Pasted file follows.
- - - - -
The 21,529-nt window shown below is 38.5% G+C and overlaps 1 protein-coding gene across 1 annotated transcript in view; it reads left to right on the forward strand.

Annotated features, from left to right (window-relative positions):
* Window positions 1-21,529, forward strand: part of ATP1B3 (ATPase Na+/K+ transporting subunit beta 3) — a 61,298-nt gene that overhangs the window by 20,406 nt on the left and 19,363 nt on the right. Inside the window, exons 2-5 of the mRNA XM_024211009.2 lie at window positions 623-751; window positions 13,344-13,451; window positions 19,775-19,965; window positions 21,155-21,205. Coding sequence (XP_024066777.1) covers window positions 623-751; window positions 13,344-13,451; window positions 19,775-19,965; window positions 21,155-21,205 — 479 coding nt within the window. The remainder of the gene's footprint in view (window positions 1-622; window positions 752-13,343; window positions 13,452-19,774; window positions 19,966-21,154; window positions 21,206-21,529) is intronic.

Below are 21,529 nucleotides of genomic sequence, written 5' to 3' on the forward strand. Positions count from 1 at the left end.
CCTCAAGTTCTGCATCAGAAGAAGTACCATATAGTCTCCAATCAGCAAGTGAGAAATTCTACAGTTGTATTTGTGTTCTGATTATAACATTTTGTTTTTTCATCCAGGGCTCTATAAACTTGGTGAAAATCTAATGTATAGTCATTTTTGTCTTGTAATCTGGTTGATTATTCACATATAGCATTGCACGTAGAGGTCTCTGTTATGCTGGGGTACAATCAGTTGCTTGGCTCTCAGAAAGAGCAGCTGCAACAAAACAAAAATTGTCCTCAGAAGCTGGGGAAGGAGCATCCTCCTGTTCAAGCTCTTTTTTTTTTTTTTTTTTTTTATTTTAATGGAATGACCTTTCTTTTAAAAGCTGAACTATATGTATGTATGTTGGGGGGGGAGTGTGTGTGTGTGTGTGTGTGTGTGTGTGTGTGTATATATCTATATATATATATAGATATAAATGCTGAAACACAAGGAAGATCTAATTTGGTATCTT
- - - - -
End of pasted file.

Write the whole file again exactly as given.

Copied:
The 21,529-nt window shown below is 38.5% G+C and overlaps 1 protein-coding gene across 1 annotated transcript in view; it reads left to right on the forward strand.

Annotated features, from left to right (window-relative positions):
* Window positions 1-21,529, forward strand: part of ATP1B3 (ATPase Na+/K+ transporting subunit beta 3) — a 61,298-nt gene that overhangs the window by 20,406 nt on the left and 19,363 nt on the right. Inside the window, exons 2-5 of the mRNA XM_024211009.2 lie at window positions 623-751; window positions 13,344-13,451; window positions 19,775-19,965; window positions 21,155-21,205. Coding sequence (XP_024066777.1) covers window positions 623-751; window positions 13,344-13,451; window positions 19,775-19,965; window positions 21,155-21,205 — 479 coding nt within the window. The remainder of the gene's footprint in view (window positions 1-622; window positions 752-13,343; window positions 13,452-19,774; window positions 19,966-21,154; window positions 21,206-21,529) is intronic.

Below are 21,529 nucleotides of genomic sequence, written 5' to 3' on the forward strand. Positions count from 1 at the left end.
CCTCAAGTTCTGCATCAGAAGAAGTACCATATAGTCTCCAATCAGCAAGTGAGAAATTCTACAGTTGTATTTGTGTTCTGATTATAACATTTTGTTTTTTCATCCAGGGCTCTATAAACTTGGTGAAAATCTAATGTATAGTCATTTTTGTCTTGTAATCTGGTTGATTATTCACATATAGCATTGCACGTAGAGGTCTCTGTTATGCTGGGGTACAATCAGTTGCTTGGCTCTCAGAAAGAGCAGCTGCAACAAAACAAAAATTGTCCTCAGAAGCTGGGGAAGGAGCATCCTCCTGTTCAAGCTCTTTTTTTTTTTTTTTTTTTTTATTTTAATGGAATGACCTTTCTTTTAAAAGCTGAACTATATGTATGTATGTTGGGGGGGGAGTGTGTGTGTGTGTGTGTGTGTGTGTGTGTGTGTATATATCTATATATATATATAGATATAAATGCTGAAACACAAGGAAGATCTAATTTGGTATCTT